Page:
In multivariate generalized linear regression models examining independent risk factors for supplementation with tea or water, increased risk for supplementation was associated with maternal postnatal depressive symptoms (relative risk, 1.8; 95% confidence interval, 1.1–3.0) and with cesarean delivery (relative risk, 1.9; 95% confidence interval, 1.3–2.9) (Table 5). Feeding a child infant formulas was also associated with increased risk for water or tea supplementation (relative risk, 1.3; 95% confidence interval, 1.1–1.6). Maternal age, marital status, Mexican ethnicity, and infant sex were not associated with risk for infant supplementation of water or tea.

Table 5
Multivariate Risk Factors for Tea and Water Supplementation of Latino Infants at 4–6 Weeks Postpartum


To our knowledge, ours is the first study demonstrating the frequency and types of nutrient supplementation of Latino infants at 4 to 6 weeks of age. The AAP recommends exclusive breastfeeding during the first 6 months of life to minimize the incidence or severity of diarrhea, ear infections, and bacterial meningitis.3 The academy also suggests that breastfeeding may offer protection against sudden infant death syndrome, diabetes, obesity, and asthma. Early supplementation of infants with water, teas, or other liquids is not recommended by the AAP or the WHO, because of the nonnutrient values of these beverages, the solute load of juice, the possibility of introduction of contaminants or allergens, and the possibility that these liquids will displace breastfeeding.3 The academy policies state that healthy infants require no supplemental water, even in hot weather, because both formula and breast milk provide sufficient amounts of water.3 Water supplementation has also been associated with oral water intoxication in infants.6,31

At 4 to 6 weeks, 38% of our population was exclusively breastfeeding, which is slightly lower than the national average for exclusive breastfeeding in the United States at 4 weeks in 2007 (44.8%)32 and is comparable to rates from Mexico, where 39% of infants are exclusively breastfeeding at 4 weeks of age, on the basis of data from the 1999 national nutrition survey.33 We found that approximately one-fourth of our population was supplementing infants with water or tea and that the majority of these supplements were provided daily, primarily in 1-oz portions. However, a noteworthy percentage of women (27%) were supplementing with a larger portion size, ranging from 2 to 4 oz of water or tea, with the daily volume reaching up to 6 oz.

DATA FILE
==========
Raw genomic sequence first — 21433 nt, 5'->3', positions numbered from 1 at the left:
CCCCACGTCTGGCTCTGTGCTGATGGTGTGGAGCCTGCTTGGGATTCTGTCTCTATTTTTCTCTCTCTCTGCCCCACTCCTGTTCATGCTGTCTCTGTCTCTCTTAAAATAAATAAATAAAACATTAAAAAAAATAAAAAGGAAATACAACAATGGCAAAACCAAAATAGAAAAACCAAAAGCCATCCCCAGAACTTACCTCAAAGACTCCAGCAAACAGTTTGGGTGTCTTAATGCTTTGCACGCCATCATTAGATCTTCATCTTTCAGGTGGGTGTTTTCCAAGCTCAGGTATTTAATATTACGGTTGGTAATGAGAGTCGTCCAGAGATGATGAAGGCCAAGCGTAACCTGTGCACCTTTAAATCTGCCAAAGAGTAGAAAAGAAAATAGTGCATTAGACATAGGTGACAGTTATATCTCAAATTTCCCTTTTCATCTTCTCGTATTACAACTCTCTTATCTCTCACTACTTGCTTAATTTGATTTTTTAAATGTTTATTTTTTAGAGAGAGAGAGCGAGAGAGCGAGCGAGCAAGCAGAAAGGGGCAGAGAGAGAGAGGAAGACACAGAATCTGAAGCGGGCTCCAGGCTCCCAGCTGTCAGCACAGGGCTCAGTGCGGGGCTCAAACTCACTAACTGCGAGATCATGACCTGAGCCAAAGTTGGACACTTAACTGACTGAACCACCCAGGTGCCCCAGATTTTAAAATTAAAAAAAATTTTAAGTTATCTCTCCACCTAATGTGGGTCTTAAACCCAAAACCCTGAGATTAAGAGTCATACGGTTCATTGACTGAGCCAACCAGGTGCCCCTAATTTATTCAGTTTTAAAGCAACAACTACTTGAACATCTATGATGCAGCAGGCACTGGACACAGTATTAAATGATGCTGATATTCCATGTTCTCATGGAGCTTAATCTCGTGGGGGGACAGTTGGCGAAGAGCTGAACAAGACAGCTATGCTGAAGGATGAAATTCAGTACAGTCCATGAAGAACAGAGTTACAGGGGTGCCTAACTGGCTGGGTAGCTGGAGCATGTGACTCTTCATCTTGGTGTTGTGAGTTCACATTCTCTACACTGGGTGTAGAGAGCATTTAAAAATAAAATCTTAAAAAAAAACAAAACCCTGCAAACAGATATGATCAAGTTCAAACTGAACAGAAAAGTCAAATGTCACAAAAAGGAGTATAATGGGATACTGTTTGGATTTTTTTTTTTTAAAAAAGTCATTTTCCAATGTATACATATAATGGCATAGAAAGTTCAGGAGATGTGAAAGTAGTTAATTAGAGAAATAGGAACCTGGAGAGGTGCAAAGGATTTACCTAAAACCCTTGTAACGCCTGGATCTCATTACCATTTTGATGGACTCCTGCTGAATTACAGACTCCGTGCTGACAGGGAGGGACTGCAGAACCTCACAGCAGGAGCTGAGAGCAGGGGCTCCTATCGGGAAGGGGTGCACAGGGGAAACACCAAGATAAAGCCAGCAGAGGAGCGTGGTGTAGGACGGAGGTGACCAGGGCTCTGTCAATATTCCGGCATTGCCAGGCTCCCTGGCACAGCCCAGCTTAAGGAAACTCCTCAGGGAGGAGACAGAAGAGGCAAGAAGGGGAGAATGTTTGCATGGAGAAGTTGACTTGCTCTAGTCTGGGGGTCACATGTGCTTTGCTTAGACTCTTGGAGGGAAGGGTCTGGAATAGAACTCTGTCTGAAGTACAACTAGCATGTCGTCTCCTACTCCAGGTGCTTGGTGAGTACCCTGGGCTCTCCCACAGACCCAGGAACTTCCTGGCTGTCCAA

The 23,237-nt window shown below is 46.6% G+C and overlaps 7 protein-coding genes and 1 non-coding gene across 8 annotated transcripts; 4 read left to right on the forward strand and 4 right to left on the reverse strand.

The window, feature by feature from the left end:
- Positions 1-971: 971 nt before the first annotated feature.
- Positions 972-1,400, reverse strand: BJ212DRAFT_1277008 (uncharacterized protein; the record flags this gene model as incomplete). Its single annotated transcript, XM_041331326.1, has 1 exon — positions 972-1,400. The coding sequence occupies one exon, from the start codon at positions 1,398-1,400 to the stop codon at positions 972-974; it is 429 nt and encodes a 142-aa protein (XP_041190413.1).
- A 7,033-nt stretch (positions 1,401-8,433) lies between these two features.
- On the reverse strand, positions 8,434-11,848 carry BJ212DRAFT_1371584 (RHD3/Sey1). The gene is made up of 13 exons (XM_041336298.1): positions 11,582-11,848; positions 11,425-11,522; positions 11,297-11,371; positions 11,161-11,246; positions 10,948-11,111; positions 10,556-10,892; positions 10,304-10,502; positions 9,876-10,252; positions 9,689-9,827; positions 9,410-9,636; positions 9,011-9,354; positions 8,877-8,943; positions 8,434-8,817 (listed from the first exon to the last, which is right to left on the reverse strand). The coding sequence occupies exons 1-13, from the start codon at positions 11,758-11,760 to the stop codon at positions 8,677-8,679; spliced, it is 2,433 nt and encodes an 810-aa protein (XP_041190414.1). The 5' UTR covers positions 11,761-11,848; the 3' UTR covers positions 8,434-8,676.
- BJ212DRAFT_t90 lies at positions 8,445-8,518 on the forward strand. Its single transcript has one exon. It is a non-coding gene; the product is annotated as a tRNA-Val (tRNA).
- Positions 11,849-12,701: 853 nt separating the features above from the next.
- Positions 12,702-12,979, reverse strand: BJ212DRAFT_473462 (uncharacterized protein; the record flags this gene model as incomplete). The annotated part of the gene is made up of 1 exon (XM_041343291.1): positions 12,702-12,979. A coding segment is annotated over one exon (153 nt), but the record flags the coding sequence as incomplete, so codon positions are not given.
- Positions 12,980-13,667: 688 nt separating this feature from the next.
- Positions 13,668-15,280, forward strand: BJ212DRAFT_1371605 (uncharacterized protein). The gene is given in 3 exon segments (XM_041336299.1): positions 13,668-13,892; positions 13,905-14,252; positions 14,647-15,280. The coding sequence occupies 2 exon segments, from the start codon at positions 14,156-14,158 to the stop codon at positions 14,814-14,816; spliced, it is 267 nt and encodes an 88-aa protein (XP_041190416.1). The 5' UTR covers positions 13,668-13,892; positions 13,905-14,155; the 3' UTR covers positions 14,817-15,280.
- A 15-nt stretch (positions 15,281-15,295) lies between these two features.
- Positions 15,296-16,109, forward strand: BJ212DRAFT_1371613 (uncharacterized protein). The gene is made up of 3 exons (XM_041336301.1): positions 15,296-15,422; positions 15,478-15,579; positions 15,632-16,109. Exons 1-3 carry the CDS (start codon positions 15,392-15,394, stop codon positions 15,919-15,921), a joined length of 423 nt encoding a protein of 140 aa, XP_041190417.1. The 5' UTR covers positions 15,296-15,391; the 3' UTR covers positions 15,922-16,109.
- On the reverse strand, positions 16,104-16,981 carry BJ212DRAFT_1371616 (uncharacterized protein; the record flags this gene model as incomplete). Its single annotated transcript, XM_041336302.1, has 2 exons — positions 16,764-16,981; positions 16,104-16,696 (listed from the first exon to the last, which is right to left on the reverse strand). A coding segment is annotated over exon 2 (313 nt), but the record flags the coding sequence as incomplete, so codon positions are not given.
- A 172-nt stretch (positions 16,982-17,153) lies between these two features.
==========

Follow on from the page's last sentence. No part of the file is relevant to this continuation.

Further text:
Ours is the first study to investigate early infant supplementation in a population of exclusively Latino infants. Although our sample had approximately 60% of mothers of Mexican origin and 40% from Central America and South America, multivariate analysis did not reveal any difference in the prevalence of infant supplementation based on maternal ethnicity. Given the increasing size of the Latino population group in California and the United States in general and the possibility of micronutrient deficiencies from a diet of insufficient amounts of breast milk combined with supplementation of water or tea, this is an important group to target for early nutritional educational and community intervention programs.

Additionally, we document the association between postnatal depressive symptoms and risk for early infant supplementation of tea and water. Postpartum depressive symptoms have been found to be associated with adverse child health and developmental outcomes, including poorer regulation of negative affect, less compliance, attachment insecurity, and less interest in being able to master the world of objects.34 Postnatal depressive symptoms are also associated with a lower breastfeeding rate,35 increased risk for failure to thrive,36 and reduced infant weight gain.37 Further studies are now indicated to determine the role that early supplementation of nonnutritive liquids such as water and tea may have in initiating unhealthy feeding practices that contribute future weight gain trajectories and potential overnutrition and undernutrition in Latino children.

Other studies that evaluated the early introduction of infant formulas in US populations found a similar rate of supplementation (24.7%)17 or a slightly higher rate (33.3% at 7–10 days postpartum).11 Studies of supplementation in Mexico have also found a high rate of infant supplementation, with 33.3% receiving water, teas, or nonbreast milks in the first week of life.38 However, these studies did not provide detailed information about the frequency of supplementation and the amount. The majority of mothers in our population who were supplementing their infants with teas and water were providing daily supplementation of these items. Ninety-one percent of women were providing, at minimum, daily supplementation formulas. Because this population is at particularly high risk for future obesity and the possibility of overnutrition with excessive use of infant formulas, future education and intervention efforts are needed in this area. Additionally, given the high percentage of participation in the WIC program in our cohort, educating mothers regarding early water and tea supplementation of breast-fed and formula-fed infants is an important area that WIC program providers should address.